Google's Android operating system will face its first big court challenge on Monday as a trial gets under way in California to consider a claim from software group Oracle that could top $1bn.
If successful, Oracle would be in a position to seek an injunction blocking US sales of Android handsets, which have overtaken Apple's iPhone to become the biggest-selling smartphone platform worldwide.
With such an outcome, Oracle would likely be required to offer Google a licence to its technology at rates that analysts say should not cripple Android's competitiveness, however.
The trial marks the first time that a jury has been asked to weigh up the inner workings of Google's software. Hardware makers such as Motorola Mobility and HTC also face a barrage of lawsuits over the use of Android software in their smartphones, tablets and ereaders.
Oracle first instigated legal proceedings against Google in August 2010, but its initial case, under which it sought damages of more than $6bn, has been scaled back significantly. Five of the patents underpinning its claim were thrown out in pre-trial hearings and lawyers close to the case estimate that any damages it stands to collect from infringement of the remaining two are likely to be less than $10m.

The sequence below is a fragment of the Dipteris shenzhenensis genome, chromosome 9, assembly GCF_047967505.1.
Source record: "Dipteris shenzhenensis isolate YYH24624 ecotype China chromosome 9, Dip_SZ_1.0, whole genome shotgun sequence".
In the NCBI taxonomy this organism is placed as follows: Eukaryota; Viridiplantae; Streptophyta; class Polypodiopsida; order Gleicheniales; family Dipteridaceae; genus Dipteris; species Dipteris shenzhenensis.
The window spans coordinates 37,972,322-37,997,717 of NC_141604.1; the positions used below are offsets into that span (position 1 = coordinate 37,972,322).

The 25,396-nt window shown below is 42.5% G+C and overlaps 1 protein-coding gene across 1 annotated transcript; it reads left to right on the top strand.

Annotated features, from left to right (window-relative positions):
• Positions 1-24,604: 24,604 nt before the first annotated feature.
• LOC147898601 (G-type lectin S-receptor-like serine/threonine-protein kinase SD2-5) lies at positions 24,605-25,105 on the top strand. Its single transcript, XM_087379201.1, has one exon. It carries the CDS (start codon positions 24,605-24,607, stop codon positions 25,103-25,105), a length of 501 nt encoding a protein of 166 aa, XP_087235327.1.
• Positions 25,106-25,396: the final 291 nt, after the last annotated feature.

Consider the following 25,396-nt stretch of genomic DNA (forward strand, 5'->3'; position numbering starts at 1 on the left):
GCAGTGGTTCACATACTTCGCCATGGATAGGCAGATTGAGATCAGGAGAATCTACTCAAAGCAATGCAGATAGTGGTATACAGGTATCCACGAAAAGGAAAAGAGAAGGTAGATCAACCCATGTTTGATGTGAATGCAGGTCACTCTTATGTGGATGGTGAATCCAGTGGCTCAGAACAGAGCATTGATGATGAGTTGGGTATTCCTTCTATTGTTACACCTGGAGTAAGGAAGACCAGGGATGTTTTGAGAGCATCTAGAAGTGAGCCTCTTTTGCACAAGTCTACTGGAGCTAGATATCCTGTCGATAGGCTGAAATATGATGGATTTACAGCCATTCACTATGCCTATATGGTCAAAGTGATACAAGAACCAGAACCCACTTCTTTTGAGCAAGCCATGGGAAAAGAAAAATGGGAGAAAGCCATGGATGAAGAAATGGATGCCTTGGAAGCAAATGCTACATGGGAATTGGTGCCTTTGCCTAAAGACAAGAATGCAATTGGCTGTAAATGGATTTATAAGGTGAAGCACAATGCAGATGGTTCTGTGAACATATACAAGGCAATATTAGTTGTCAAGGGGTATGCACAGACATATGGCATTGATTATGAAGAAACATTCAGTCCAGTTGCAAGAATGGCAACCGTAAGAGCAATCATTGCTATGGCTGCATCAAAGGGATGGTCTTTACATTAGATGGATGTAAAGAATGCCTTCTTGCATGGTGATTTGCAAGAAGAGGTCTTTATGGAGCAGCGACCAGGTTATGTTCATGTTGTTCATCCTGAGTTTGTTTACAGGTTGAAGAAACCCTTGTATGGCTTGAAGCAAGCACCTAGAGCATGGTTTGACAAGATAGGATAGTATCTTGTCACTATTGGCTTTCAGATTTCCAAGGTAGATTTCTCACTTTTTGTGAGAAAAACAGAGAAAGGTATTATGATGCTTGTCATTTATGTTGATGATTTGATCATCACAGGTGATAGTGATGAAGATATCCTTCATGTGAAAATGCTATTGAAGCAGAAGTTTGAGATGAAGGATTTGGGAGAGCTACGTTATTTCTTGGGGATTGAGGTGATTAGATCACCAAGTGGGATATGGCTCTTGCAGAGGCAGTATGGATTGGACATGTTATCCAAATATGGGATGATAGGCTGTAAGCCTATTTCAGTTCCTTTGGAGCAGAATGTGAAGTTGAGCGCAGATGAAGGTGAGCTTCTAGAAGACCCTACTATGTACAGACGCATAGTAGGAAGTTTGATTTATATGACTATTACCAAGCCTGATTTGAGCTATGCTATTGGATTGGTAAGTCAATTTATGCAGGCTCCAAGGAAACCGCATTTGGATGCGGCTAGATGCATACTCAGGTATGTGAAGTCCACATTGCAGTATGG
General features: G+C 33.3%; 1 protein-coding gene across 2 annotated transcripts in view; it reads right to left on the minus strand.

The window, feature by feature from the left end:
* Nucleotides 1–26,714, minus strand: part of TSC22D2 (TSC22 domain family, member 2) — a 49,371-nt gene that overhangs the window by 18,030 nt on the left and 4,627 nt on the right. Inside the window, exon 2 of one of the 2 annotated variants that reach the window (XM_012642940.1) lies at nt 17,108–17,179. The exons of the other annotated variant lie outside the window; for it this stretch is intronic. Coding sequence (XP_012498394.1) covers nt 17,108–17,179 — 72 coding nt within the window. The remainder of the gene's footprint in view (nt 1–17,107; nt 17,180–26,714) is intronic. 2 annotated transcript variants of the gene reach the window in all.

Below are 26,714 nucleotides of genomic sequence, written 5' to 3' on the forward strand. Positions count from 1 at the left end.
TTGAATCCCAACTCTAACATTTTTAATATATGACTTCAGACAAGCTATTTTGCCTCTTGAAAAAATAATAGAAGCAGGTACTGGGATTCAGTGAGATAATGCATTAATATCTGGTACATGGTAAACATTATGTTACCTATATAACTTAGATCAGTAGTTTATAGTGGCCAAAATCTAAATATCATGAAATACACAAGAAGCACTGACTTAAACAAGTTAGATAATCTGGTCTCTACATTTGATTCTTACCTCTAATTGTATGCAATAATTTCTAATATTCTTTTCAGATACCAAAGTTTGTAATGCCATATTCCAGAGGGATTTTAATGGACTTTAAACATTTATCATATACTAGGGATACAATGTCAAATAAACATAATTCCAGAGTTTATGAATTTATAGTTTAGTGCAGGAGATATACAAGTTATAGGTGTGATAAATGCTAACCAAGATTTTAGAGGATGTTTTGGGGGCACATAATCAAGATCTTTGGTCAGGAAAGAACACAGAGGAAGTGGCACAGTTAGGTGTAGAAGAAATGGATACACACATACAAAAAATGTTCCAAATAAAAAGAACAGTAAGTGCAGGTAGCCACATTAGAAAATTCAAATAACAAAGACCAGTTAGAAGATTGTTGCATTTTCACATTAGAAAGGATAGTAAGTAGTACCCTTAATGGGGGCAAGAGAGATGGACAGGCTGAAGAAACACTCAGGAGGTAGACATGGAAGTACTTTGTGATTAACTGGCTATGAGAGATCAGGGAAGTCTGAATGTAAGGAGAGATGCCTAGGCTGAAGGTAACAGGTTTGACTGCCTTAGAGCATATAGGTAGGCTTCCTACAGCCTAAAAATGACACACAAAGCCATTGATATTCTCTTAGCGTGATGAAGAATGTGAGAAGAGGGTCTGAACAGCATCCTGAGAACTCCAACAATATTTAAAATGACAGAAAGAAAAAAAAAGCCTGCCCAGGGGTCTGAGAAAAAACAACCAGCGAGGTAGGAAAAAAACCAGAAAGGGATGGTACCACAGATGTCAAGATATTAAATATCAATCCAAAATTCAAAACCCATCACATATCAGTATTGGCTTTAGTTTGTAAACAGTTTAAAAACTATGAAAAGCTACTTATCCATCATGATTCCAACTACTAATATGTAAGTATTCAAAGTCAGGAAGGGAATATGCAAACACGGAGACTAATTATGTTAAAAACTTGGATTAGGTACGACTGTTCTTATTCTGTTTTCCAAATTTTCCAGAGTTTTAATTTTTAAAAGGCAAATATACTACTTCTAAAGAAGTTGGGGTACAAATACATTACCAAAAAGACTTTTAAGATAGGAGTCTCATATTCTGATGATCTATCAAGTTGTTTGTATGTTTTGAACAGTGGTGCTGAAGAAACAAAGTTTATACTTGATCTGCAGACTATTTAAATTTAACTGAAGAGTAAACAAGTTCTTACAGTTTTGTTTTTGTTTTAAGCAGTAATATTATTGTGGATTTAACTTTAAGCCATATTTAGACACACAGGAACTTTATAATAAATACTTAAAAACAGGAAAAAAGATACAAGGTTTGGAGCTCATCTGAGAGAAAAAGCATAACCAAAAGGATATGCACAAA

The more unusual copyright claim due to go to trial on Monday leaves the database software company free to asset damages of $1bn or more, however.
Barring an 11th hour settlement, jury selection is set to begin at the federal courthouse in San Francisco for a trial expected to last six weeks.
Oracle has alleged Google infringed its copyright in the Java programming language, which Oracle acquired when it bought Sun Microsystems two years ago.
Java was invented by Sun to act as a standard software interface across all operating systems, making it possible for developers to write applications that can be run on any system.
Google lawyers have maintained that copyright doesn't apply, since Oracle's suit centres on features of the Android software that do not themselves directly replicate the Java software, but were written using the technology.
Evidence expected to be presented by Oracle at trial includes an email by a Google engineer which concluded that the search company should seek a licence from Oracle to use Java. However, Google lawyers have said that this resulted from an internal review that only took place when it became clear that Oracle might sue. Java's previous owner, Sun, had welcomed its use of the technology, the search company claims.
The case has stirred up echoes of a prominent case involving Java dating back to the 1990s, when Sun sued Microsoft for $2bn alleging breach of contract and trademark infringement over the software.
However, Oracle's claim represents a novel departure, since it would be the first time that software written with a particular computer language had been held to be copyrightable.
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